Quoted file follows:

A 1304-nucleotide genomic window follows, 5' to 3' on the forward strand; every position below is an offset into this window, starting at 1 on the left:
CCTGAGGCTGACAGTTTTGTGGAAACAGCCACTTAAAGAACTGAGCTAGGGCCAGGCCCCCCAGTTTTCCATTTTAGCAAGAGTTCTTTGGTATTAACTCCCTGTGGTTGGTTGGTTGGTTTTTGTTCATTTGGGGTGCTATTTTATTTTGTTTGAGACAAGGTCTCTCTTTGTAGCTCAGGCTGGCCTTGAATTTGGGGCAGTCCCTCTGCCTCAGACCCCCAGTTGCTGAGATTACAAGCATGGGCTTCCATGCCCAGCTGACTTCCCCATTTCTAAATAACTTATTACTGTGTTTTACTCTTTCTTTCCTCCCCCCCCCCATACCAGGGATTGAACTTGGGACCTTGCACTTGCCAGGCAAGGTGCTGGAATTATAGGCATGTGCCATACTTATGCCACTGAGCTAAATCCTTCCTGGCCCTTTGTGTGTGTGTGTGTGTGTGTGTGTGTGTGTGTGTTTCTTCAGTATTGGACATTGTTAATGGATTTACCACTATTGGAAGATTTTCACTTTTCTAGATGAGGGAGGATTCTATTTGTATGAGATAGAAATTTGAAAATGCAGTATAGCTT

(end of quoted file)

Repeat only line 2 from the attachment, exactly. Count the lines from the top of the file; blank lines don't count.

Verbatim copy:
CCTGAGGCTGACAGTTTTGTGGAAACAGCCACTTAAAGAACTGAGCTAGGGCCAGGCCCCCCAGTTTTCCATTTTAGCAAGAGTTCTTTGGTATTAACTCCCTGTGGTTGGTTGGTTGGTTTTTGTTCATTTGGGGTGCTATTTTATTTTGTTTGAGACAAGGTCTCTCTTTGTAGCTCAGGCTGGCCTTGAATTTGGGGCAGTCCCTCTGCCTCAGACCCCCAGTTGCTGAGATTACAAGCATGGGCTTCCATGCCCAGCTGACTTCCCCATTTCTAAATAACTTATTACTGTGTTTTACTCTTTCTTTCCTCCCCCCCCCCATACCAGGGATTGAACTTGGGACCTTGCACTTGCCAGGCAAGGTGCTGGAATTATAGGCATGTGCCATACTTATGCCACTGAGCTAAATCCTTCCTGGCCCTTTGTGTGTGTGTGTGTGTGTGTGTGTGTGTGTGTGTTTCTTCAGTATTGGACATTGTTAATGGATTTACCACTATTGGAAGATTTTCACTTTTCTAGATGAGGGAGGATTCTATTTGTATGAGATAGAAATTTGAAAATGCAGTATAGCTT